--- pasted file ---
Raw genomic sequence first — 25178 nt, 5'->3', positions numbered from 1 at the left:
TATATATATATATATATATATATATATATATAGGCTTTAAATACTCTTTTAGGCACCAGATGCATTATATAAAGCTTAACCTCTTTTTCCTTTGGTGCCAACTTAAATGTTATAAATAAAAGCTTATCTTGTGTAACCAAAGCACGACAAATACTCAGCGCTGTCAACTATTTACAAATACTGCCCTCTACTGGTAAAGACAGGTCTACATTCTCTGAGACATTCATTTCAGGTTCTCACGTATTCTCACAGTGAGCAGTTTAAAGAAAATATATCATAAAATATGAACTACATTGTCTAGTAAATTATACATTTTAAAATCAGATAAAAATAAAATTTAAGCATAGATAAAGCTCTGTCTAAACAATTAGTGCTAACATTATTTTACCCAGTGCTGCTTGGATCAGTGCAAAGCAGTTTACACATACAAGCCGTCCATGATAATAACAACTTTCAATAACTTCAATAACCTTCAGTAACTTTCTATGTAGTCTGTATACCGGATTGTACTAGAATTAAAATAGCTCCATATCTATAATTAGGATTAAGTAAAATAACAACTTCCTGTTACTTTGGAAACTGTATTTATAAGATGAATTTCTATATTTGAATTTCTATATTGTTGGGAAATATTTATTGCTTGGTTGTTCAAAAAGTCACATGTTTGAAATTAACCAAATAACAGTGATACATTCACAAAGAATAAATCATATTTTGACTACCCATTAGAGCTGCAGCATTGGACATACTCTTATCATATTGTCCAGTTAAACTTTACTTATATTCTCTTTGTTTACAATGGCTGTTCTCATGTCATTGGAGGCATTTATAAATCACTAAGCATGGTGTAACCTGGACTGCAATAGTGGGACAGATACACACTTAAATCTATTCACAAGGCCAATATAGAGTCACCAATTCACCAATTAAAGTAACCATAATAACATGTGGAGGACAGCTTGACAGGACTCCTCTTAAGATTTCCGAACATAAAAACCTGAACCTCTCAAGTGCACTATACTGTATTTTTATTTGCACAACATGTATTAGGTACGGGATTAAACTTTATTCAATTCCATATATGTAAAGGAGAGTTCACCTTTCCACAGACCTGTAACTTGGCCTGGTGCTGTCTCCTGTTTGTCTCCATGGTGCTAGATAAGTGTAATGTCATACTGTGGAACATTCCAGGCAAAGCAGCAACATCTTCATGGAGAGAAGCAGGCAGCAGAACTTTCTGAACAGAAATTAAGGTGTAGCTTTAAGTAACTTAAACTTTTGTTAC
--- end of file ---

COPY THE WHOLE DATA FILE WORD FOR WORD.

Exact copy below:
Raw genomic sequence first — 25178 nt, 5'->3', positions numbered from 1 at the left:
TATATATATATATATATATATATATATATATAGGCTTTAAATACTCTTTTAGGCACCAGATGCATTATATAAAGCTTAACCTCTTTTTCCTTTGGTGCCAACTTAAATGTTATAAATAAAAGCTTATCTTGTGTAACCAAAGCACGACAAATACTCAGCGCTGTCAACTATTTACAAATACTGCCCTCTACTGGTAAAGACAGGTCTACATTCTCTGAGACATTCATTTCAGGTTCTCACGTATTCTCACAGTGAGCAGTTTAAAGAAAATATATCATAAAATATGAACTACATTGTCTAGTAAATTATACATTTTAAAATCAGATAAAAATAAAATTTAAGCATAGATAAAGCTCTGTCTAAACAATTAGTGCTAACATTATTTTACCCAGTGCTGCTTGGATCAGTGCAAAGCAGTTTACACATACAAGCCGTCCATGATAATAACAACTTTCAATAACTTCAATAACCTTCAGTAACTTTCTATGTAGTCTGTATACCGGATTGTACTAGAATTAAAATAGCTCCATATCTATAATTAGGATTAAGTAAAATAACAACTTCCTGTTACTTTGGAAACTGTATTTATAAGATGAATTTCTATATTTGAATTTCTATATTGTTGGGAAATATTTATTGCTTGGTTGTTCAAAAAGTCACATGTTTGAAATTAACCAAATAACAGTGATACATTCACAAAGAATAAATCATATTTTGACTACCCATTAGAGCTGCAGCATTGGACATACTCTTATCATATTGTCCAGTTAAACTTTACTTATATTCTCTTTGTTTACAATGGCTGTTCTCATGTCATTGGAGGCATTTATAAATCACTAAGCATGGTGTAACCTGGACTGCAATAGTGGGACAGATACACACTTAAATCTATTCACAAGGCCAATATAGAGTCACCAATTCACCAATTAAAGTAACCATAATAACATGTGGAGGACAGCTTGACAGGACTCCTCTTAAGATTTCCGAACATAAAAACCTGAACCTCTCAAGTGCACTATACTGTATTTTTATTTGCACAACATGTATTAGGTACGGGATTAAACTTTATTCAATTCCATATATGTAAAGGAGAGTTCACCTTTCCACAGACCTGTAACTTGGCCTGGTGCTGTCTCCTGTTTGTCTCCATGGTGCTAGATAAGTGTAATGTCATACTGTGGAACATTCCAGGCAAAGCAGCAACATCTTCATGGAGAGAAGCAGGCAGCAGAACTTTCTGAACAGAAATTAAGGTGTAGCTTTAAGTAACTTAAACTTTTGTTAC